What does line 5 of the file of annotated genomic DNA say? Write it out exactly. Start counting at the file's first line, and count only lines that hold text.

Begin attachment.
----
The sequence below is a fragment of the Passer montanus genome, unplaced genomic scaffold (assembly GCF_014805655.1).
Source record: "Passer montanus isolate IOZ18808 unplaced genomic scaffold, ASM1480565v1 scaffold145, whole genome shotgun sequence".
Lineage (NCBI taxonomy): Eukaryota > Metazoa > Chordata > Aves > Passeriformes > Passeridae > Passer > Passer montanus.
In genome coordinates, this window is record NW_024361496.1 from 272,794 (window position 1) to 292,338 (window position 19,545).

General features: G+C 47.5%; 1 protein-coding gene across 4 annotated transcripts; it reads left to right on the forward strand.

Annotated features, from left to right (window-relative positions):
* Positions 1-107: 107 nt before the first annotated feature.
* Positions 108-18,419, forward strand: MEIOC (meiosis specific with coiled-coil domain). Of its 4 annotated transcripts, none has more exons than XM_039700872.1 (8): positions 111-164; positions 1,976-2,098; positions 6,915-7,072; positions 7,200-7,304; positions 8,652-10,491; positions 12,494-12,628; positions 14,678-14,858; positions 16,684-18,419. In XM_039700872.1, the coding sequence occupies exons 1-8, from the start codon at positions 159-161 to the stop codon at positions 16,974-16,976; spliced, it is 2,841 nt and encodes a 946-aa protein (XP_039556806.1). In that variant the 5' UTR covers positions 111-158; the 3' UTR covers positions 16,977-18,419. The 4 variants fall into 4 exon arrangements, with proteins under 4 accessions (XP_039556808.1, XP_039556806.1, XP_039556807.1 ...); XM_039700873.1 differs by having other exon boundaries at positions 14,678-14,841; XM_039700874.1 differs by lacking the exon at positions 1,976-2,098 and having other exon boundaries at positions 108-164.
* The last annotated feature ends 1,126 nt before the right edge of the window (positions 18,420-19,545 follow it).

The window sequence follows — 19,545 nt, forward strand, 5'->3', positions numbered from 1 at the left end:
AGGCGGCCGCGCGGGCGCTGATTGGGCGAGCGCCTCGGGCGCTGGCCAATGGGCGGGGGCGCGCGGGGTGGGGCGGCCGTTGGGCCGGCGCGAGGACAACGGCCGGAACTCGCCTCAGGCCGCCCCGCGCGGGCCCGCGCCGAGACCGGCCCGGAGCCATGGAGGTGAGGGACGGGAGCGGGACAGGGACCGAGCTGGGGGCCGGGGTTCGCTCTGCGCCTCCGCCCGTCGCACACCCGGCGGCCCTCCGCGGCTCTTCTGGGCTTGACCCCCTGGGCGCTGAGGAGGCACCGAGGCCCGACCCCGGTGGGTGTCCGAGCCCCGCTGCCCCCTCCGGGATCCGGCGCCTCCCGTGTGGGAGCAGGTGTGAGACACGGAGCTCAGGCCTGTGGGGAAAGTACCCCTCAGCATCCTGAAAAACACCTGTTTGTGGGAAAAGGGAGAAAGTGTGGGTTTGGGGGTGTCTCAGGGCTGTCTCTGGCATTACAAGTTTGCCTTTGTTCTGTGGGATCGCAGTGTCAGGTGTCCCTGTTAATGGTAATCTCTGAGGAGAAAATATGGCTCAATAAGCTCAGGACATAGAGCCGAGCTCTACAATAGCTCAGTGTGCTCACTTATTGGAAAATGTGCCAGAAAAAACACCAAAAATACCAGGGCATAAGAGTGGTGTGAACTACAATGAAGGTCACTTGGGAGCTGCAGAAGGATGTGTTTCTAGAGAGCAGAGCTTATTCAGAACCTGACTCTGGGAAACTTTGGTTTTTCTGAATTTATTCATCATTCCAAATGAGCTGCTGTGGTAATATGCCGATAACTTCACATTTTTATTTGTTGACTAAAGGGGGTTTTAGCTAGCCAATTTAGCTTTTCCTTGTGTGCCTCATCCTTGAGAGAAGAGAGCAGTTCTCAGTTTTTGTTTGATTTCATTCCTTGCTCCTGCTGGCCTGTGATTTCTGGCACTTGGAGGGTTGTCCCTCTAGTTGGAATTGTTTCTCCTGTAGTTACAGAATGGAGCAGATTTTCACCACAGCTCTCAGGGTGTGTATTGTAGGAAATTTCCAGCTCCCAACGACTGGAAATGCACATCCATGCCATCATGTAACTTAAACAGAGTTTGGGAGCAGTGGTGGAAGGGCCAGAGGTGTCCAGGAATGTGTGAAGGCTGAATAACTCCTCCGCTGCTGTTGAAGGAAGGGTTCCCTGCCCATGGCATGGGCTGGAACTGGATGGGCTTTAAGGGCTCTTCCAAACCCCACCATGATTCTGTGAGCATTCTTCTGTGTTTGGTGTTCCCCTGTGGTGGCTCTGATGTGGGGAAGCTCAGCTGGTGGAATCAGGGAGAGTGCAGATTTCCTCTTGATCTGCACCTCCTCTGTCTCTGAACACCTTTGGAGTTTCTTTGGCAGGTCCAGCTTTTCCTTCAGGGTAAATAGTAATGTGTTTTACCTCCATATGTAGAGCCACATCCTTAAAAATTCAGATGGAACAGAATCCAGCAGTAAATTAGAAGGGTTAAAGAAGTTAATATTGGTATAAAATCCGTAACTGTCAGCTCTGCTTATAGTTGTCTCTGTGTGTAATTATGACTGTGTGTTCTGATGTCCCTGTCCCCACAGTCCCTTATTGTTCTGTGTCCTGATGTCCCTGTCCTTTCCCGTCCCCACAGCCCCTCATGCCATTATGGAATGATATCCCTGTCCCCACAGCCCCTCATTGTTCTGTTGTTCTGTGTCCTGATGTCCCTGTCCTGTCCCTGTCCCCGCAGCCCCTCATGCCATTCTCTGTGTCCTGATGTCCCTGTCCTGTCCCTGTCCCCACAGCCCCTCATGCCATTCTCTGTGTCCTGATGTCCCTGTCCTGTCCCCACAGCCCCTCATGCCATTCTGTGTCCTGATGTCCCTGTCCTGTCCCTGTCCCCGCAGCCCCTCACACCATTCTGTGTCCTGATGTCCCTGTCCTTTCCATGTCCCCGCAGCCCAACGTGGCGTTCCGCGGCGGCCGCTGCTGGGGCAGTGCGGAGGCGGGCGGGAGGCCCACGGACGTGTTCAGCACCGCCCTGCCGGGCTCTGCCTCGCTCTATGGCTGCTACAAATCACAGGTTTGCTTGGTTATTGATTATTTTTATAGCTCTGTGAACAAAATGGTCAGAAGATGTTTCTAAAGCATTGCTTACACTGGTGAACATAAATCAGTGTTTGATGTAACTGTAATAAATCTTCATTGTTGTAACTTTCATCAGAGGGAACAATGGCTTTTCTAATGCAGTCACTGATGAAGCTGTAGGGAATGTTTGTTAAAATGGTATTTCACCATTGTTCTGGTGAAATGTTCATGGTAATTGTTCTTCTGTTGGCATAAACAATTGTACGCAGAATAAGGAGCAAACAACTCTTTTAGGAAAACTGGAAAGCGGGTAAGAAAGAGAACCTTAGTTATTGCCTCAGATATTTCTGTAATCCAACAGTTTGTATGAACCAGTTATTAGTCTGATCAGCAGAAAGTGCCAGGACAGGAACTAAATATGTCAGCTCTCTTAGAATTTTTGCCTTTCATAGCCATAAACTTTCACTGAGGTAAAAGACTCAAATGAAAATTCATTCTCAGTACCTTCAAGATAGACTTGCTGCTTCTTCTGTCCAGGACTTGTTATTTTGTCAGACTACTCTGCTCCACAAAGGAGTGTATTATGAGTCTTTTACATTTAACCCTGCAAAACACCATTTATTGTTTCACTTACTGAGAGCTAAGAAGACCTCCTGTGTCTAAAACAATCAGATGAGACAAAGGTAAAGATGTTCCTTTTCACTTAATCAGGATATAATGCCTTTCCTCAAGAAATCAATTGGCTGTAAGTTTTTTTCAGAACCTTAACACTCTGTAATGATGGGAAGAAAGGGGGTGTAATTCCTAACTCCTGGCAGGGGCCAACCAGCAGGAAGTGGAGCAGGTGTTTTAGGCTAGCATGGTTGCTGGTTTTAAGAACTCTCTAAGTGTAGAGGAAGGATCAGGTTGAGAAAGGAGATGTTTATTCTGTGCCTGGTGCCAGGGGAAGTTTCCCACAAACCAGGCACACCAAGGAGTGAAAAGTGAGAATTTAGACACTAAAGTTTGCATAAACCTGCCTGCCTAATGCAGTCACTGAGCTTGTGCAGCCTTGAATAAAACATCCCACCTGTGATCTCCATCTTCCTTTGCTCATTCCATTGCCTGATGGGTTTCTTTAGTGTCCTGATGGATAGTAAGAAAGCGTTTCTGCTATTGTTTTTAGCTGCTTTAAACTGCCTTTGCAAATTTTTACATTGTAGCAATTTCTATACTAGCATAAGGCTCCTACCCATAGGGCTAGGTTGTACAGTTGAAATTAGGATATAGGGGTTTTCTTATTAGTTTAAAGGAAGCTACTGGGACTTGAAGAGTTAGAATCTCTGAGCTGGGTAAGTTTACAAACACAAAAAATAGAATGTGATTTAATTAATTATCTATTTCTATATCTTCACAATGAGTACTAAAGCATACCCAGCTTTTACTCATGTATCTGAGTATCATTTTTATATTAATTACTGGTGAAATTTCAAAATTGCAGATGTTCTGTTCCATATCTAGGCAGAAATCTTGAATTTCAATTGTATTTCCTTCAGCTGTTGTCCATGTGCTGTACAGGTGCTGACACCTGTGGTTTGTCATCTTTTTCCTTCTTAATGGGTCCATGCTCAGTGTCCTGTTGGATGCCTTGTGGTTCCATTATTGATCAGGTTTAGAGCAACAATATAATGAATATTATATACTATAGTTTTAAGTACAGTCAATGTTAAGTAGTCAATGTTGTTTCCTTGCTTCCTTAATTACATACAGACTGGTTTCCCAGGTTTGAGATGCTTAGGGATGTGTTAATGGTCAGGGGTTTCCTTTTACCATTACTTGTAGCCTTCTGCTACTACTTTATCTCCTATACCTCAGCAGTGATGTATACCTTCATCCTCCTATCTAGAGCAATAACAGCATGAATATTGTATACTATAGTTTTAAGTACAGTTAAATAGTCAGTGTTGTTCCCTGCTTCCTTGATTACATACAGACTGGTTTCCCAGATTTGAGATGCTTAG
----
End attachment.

General features: G+C 47.5%; 1 protein-coding gene across 4 annotated transcripts; it reads left to right on the forward strand.